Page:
4 Shots From 4 Films: Special Francis Ford Coppola Edition


4 (or more) Shots From 4 (or more) Films is just what it says it is, 4 (or more) shots from 4 (or more) of our favorite films. As opposed to the reviews and recaps that we usually post, 4 (or more) Shots From 4 (or more) Films lets the visuals do the talking.

Today is Francis Ford Coppola’s birthday! Coppola is a bit of a controversial figure among some film scholars. While everyone agrees that, with the first two Godfathers, he directed two of the greatest films of all time (and some people would include Apocalypse Now on that list as well) and that he was one of the most important directors of the 70s, his post-Apocalypse Now career is often held up as a cautionary tale. Some say that Coppola’s career suffered because of his own excessive behavior and spending. Others argue that he was treated unfairly by a film industry that resented his refusal to compromise his vision and ambitions. Personally, my natural instinct is to always side with the artist over the executives and that’s certainly the case with Coppola. Coppola has only completed three films since the start of this current century and none of them were widely released. Say what you will about the films themselves, that still doesn’t seem right.

Regardless of how one views his latter career, Coppola is responsible for some of the best and most important films ever made. And today, on his birthday, it’s time for….

4 Shots From 4 Francis Ford Coppola Films

The Godfather (1972, dir by Francis Ford Coppola, DP: Gordon Willis)
The Conversation (1974, dir by Francis Ford Coppola, DP: Bill Butler)
The Godfather, Part II (1974, dir by Francis Ford Coppola, DP: Gordon Willis)
Apocalypse Now (1979, dir by Francis Ford Coppola, DP: Vittorio Storaro)

A Quickie With Lisa Marie: The Conversation (dir. by Francis Ford Coppola)


As a result of my continuing effort to see every single film ever nominated for best picture, I’ve been lucky enough to both discover and rediscover a handful of excellent films that, for whatever reason, have ended up forgotten and neglected in the years since they scored their nominations.  One of the more recent of these films was Francis Ford Coppola’s masterpiece of a paranoia, the 1974 Best Picture nominee The Conversation.*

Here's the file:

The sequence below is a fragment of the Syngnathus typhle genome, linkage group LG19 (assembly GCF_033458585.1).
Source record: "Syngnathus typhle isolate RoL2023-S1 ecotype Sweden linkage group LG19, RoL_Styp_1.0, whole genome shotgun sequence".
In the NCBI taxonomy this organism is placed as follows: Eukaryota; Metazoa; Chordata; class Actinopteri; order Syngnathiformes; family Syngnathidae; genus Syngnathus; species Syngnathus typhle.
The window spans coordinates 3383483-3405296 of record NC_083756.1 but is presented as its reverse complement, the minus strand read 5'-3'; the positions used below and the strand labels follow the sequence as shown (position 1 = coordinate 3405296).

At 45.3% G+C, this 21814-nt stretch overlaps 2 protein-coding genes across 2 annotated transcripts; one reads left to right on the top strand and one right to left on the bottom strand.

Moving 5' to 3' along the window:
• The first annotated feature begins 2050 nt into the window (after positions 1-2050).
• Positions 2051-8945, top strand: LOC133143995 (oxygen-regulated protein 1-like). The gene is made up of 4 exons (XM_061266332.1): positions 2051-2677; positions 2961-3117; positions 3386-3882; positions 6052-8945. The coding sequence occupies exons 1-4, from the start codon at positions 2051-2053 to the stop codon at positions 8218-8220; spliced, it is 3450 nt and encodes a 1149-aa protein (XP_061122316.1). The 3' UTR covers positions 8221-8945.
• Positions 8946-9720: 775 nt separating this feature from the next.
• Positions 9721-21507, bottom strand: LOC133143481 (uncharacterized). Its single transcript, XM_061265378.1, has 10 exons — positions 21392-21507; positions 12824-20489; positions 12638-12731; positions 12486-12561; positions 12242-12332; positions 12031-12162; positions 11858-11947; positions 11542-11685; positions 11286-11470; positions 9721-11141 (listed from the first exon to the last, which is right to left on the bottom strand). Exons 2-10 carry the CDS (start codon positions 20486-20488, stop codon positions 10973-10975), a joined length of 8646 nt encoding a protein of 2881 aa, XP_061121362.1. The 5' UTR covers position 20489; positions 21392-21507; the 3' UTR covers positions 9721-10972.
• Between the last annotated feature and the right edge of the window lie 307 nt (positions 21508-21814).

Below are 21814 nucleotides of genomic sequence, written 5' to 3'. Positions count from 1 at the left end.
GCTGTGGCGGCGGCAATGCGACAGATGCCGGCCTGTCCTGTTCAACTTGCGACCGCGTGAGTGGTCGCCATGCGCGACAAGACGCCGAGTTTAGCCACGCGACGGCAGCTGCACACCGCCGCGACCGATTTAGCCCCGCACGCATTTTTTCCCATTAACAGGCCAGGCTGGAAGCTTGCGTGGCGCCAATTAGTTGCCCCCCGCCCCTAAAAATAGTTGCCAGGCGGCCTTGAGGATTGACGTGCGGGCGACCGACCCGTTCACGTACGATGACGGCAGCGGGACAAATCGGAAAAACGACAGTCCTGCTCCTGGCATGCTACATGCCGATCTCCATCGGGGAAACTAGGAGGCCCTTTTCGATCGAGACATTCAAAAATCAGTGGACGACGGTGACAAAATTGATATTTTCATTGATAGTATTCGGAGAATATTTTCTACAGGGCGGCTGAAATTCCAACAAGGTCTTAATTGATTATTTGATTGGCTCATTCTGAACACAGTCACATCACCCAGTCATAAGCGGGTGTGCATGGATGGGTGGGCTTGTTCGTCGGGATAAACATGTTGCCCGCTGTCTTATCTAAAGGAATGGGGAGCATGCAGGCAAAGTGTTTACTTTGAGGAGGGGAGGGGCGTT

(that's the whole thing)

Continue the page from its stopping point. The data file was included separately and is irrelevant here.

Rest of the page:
The Conversation tells the story of Harry Caul (played by Gene Hackman), a surveillance expert who, along with his colleague Stan (played by the great John Cazale), is hired by a businessman (Robert Duvall) to bug a conversation between Duvall’s much younger wife (played by Cindy Williams) and a man who might be her lover (played by Fredric Forrest).  Harry, we quickly discover, is a man who values his privacy and who manages to find a balance between his unsavory job and his devout religious faith by maintaining an impenetrable shield of detachment from the rest of humanity.  He is a man who hides from the world inside of his apartment, only allowing himself to show the slightest hint of emotion when playing his saxophone.  In one of the film’s best scenes, Harry finds himself awkwardly socializing with a far more sleazy acquaintance (played by Alan Garfield, one of the great character actors of the 70s) and it becomes apparent that Harry may be the best in the business but he’s still the ultimate outsider.

However, Harry is forced to confront the contradictions of his own lifestyle when he listens to the conversation between Forrest and Williams and believes that he might have found evidence that both Forrest and Williams are in fear for their lives.  With Duvall’s operatives demanding the surveillance tapes, Harry Caul soon finds himself becoming more and more paranoid and unstable as he finds it more and more difficult to justify his detachment.  Harry finds himself obsessively listening to the conversation over and over again, going over every possible nuance and emphasis to try to figure out what’s actually being said.  Of course, by the end of the film, it’s obvious to both Harry and the audience that nothing is as simple as it sounds. 

Compared to the Godfather films and Apocalypse Now, the Conversation is a surprisingly low-key and rather muted film.  A lot of this is because, as opposed to the Corleones and Martin Sheen’s Captain Willard, Gene Hackman’s Harry Caul is a complete and total introvert, a man who makes his living by observing a world that he refuses to be a part of.  Though the film works quite well as a thriller, it works best when viewed as a sympathetic character study of a paranoid and anti-social human being.  Hackman full inhabits the role, bringing Harry — with all of his frustrating contradictions and conflicted actions — to oddly vibrant life.  The film ultimately serves as a sad-eyed look at how a good person can justify doing bad things and how the inevitable consequences of those bad things can only be delayed for so long.

On a final note, an impossibly young Harrison Ford shows up here as Duvall’s sinister assistant.  He plays the role with just the right amount of prissy arrogance and he has a great scene where he asks Harry is he wants to try a homemade cookie.  “They’re good,” Ford assures him.